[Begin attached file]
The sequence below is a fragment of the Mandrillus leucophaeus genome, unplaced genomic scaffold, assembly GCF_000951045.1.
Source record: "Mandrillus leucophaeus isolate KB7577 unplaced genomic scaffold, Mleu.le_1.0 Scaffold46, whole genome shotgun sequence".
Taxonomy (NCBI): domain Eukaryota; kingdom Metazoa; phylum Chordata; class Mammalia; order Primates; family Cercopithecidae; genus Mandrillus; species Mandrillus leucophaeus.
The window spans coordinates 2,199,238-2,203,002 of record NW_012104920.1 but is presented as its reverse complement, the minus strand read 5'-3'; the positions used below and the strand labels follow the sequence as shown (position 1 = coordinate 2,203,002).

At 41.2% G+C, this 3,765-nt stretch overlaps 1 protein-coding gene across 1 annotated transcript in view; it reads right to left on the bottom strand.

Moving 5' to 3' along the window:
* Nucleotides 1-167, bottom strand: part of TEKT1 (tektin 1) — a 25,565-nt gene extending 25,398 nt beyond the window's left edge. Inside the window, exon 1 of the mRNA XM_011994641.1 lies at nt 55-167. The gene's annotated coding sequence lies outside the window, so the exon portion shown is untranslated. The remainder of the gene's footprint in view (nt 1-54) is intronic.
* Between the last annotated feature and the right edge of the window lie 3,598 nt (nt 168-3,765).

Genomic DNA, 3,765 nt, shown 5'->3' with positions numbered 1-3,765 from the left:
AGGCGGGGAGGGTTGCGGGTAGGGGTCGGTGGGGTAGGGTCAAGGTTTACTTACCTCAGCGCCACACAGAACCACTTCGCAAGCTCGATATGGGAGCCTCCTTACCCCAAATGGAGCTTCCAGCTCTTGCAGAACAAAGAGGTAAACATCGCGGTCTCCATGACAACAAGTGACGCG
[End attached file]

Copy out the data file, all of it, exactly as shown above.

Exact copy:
The sequence below is a fragment of the Mandrillus leucophaeus genome, unplaced genomic scaffold, assembly GCF_000951045.1.
Source record: "Mandrillus leucophaeus isolate KB7577 unplaced genomic scaffold, Mleu.le_1.0 Scaffold46, whole genome shotgun sequence".
Taxonomy (NCBI): domain Eukaryota; kingdom Metazoa; phylum Chordata; class Mammalia; order Primates; family Cercopithecidae; genus Mandrillus; species Mandrillus leucophaeus.
The window spans coordinates 2,199,238-2,203,002 of record NW_012104920.1 but is presented as its reverse complement, the minus strand read 5'-3'; the positions used below and the strand labels follow the sequence as shown (position 1 = coordinate 2,203,002).

At 41.2% G+C, this 3,765-nt stretch overlaps 1 protein-coding gene across 1 annotated transcript in view; it reads right to left on the bottom strand.

Moving 5' to 3' along the window:
* Nucleotides 1-167, bottom strand: part of TEKT1 (tektin 1) — a 25,565-nt gene extending 25,398 nt beyond the window's left edge. Inside the window, exon 1 of the mRNA XM_011994641.1 lies at nt 55-167. The gene's annotated coding sequence lies outside the window, so the exon portion shown is untranslated. The remainder of the gene's footprint in view (nt 1-54) is intronic.
* Between the last annotated feature and the right edge of the window lie 3,598 nt (nt 168-3,765).

Genomic DNA, 3,765 nt, shown 5'->3' with positions numbered 1-3,765 from the left:
AGGCGGGGAGGGTTGCGGGTAGGGGTCGGTGGGGTAGGGTCAAGGTTTACTTACCTCAGCGCCACACAGAACCACTTCGCAAGCTCGATATGGGAGCCTCCTTACCCCAAATGGAGCTTCCAGCTCTTGCAGAACAAAGAGGTAAACATCGCGGTCTCCATGACAACAAGTGACGCG